- some goods (services) may be able to extend the life at any stage, in particular through certain marketing activities. In this case, a new level of product life cycle is created, to which the translational symmetry of the accounting technique should be applied, taking into account the operations reflected in the previous stages of life;

- the transition from stage to stage is usually smooth, without sharp fluctuations. This suggests that the risk of using in the accounting, focused on the life cycle of the product (service) valuation methods that underestimate costs and overestimate the income of the enterprise is minimal;

- for each stage of the product life cycle is characterized by specific goals and objectives, as well as special approaches to the formation of strategies for marketing, finance and production. Accounting should be as flexible as possible, producing information that meets user needs on the principle of maximizing usefulness and relevance.

Extending the current concept of the life cycle of a tourism product to address the practical challenges facing accountants in recognizing and allocating costs associated with the development, creation and implementation of a tourism product throughout its existence can be illustrated in table 2.

 

 

 

 

 

 

 

Table 2: Conditional example of the implementation of the proposed method of writing off costs, consistent with the marketing concept of the life cycle of the tourism product

Life cycle stage

Period, month

Recognized income for the period, USD

Recognized expenses of the period, USD

“Classical” methodology

Proposed methodology

Depreciated expenses of the period, USD

Accumulated expenses of the period, USD

Depreciated expenses of the period, USD

Total accumulated costs, USD

1

2

3

4

5

6

7

8

1

1

0

7000

7000

7000

0

7000

2

0

8000

8000

8000

0

15000

2

3

500

10000

10000

9500

500

24500

4

500

10000

10000

9500

500

34000

5

1000

8000

8000

7000

1000

41000

6

1000

8000

8000

7000

1000

48000

7

1500

6000

6000

4500

1500

52500

3

8

2000

5000

5000

0

10250

47250

9

2500

5000

5000

0

10250

42000

10

3500

4500

4500

0

9750

36750

11

4500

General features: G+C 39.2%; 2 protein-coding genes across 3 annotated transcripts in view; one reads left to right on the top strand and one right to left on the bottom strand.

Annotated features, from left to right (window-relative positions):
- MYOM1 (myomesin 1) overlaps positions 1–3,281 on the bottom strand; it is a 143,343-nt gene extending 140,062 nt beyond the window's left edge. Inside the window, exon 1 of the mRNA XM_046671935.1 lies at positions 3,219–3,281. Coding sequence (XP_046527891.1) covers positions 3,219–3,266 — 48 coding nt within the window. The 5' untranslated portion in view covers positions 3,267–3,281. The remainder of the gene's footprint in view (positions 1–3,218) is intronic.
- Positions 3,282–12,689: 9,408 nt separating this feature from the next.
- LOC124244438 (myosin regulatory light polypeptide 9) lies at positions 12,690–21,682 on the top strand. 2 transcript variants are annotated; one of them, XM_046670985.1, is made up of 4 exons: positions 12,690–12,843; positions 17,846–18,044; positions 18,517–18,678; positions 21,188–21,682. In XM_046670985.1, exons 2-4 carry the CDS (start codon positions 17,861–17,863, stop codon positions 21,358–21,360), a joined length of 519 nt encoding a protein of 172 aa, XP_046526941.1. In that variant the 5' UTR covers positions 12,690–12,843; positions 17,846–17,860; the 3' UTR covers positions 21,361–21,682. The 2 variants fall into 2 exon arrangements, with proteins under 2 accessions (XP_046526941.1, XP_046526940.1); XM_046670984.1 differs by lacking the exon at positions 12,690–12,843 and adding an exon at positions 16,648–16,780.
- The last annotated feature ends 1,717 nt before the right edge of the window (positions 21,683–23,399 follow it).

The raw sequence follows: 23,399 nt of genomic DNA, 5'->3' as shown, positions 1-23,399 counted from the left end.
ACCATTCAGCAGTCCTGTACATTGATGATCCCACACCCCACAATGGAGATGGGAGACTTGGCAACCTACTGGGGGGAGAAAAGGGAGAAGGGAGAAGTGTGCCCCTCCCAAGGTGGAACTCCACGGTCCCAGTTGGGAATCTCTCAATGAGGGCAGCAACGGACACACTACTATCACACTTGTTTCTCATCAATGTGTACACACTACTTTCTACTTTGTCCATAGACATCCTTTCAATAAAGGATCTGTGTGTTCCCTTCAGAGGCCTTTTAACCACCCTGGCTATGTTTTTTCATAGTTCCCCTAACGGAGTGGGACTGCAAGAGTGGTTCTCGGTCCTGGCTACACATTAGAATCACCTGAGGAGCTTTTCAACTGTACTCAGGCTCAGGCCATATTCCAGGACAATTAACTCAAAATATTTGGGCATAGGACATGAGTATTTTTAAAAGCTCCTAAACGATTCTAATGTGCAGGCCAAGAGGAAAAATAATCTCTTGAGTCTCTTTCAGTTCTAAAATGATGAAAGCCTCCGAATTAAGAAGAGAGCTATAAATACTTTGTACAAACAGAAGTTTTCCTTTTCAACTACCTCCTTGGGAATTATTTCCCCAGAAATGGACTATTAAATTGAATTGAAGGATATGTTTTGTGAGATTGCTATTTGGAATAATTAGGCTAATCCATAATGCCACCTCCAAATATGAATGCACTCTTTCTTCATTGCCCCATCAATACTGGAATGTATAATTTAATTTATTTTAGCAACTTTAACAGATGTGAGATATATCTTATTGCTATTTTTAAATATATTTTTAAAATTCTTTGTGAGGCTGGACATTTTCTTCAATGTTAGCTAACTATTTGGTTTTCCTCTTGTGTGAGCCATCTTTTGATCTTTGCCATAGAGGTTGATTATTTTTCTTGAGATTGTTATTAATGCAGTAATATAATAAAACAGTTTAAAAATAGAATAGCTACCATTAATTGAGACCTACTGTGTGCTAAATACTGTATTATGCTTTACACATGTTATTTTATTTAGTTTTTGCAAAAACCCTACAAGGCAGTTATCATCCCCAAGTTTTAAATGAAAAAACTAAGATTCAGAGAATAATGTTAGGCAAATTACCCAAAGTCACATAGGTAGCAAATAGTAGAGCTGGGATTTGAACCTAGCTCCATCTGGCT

5500

5500

0

10750

31500

12

6000

6000

6000

0

11250

26250

13

10000

8000

8000

0

13250

21000

14

13000

9000

9000

0

14250

15750

15

16000

9000

9000

0

14250

10500

16

17000

9500

9500

0

14750

5250

17

17000

12000

12000

0

17250

0

4

18

14000

12000

12000

0

12000

0

19

10000

11000

11000

0

11000

0

20

5000

7500

7500

0

7500

0

21

2500

5000

5000

0

5000

0

22

1000

5000

5000

0

5000

0

Pearson correlation coefficient (relationship between recognized income and written off expenses)

0.58712294

0.85985362

Note:The “classical” method involves writing off costs in the period of their recognition in full. The indicator of distributed costs is calculated using the straight-line method  ().

Source: author's implementation

In the proposed method, the calculation of individual indicators is as follows:

- “Accumulated expenses of the period” (column 6 of table 2) – the share of expenses of the reporting period, which relate to the total accumulated expenses and will be written off in the following reporting periods. For the 1st and 2nd stages of the life cycle of the tourist product are defined as the difference between the recognized expenses of the period (column 4 of table 2) and the recognized income of the period (column 3 of table 2). For the 3rd and 4th stages of the life cycle of the tourist product there is no accumulation of costs;

- “Write-off costs of the period” (column 7 of table 2) – costs of the reporting period, which are written off on the financial result of the tourist enterprise within the received income (stages 1 and 2 of the product life cycle), recognized costs with added costs (stage 3 of life) product cycle) or only recognized costs (stage 4 of the product life cycle);

- “Total accumulated expenses” (column 8 of table 2) – expenses that belong to the distribution and are defined as the difference between the total balance of unallocated expenses for the previous period and the accumulated expenses of the reporting period and distributed expenses in the current reporting period. At the 4th stage of the life cycle of the tourism product, the distribution of costs does not take place, while during the 1st and 2nd stages only the accumulation of costs that are written off during the 3rd stage takes place.

Pearson's correlation coefficient establishes the relationship between recognized income and written-off expenses at the stages of the life cycle of the tourism product for the “classic”and proposed models and serves to confirm compliance with the principle of accrual and matching income and expenses in accounting.

 

Conclusions